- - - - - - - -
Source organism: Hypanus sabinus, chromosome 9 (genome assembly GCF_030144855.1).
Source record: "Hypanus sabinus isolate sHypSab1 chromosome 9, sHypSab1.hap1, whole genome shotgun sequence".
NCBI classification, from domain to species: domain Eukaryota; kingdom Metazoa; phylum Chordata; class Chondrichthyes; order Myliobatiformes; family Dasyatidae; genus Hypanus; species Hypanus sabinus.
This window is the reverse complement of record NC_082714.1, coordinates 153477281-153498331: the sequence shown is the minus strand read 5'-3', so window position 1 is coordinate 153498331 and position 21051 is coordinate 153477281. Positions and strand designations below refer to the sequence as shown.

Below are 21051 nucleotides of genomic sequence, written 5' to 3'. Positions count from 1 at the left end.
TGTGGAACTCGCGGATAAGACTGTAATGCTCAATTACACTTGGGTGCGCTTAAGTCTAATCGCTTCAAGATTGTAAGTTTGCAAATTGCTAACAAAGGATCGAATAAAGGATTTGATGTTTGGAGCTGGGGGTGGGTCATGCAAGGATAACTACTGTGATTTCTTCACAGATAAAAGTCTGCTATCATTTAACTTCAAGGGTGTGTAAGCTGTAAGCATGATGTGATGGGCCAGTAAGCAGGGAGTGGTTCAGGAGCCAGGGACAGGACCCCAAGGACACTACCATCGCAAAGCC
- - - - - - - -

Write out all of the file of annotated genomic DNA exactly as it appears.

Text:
Source organism: Hypanus sabinus, chromosome 9 (genome assembly GCF_030144855.1).
Source record: "Hypanus sabinus isolate sHypSab1 chromosome 9, sHypSab1.hap1, whole genome shotgun sequence".
NCBI classification, from domain to species: domain Eukaryota; kingdom Metazoa; phylum Chordata; class Chondrichthyes; order Myliobatiformes; family Dasyatidae; genus Hypanus; species Hypanus sabinus.
This window is the reverse complement of record NC_082714.1, coordinates 153477281-153498331: the sequence shown is the minus strand read 5'-3', so window position 1 is coordinate 153498331 and position 21051 is coordinate 153477281. Positions and strand designations below refer to the sequence as shown.

Below are 21051 nucleotides of genomic sequence, written 5' to 3'. Positions count from 1 at the left end.
TGTGGAACTCGCGGATAAGACTGTAATGCTCAATTACACTTGGGTGCGCTTAAGTCTAATCGCTTCAAGATTGTAAGTTTGCAAATTGCTAACAAAGGATCGAATAAAGGATTTGATGTTTGGAGCTGGGGGTGGGTCATGCAAGGATAACTACTGTGATTTCTTCACAGATAAAAGTCTGCTATCATTTAACTTCAAGGGTGTGTAAGCTGTAAGCATGATGTGATGGGCCAGTAAGCAGGGAGTGGTTCAGGAGCCAGGGACAGGACCCCAAGGACACTACCATCGCAAAGCC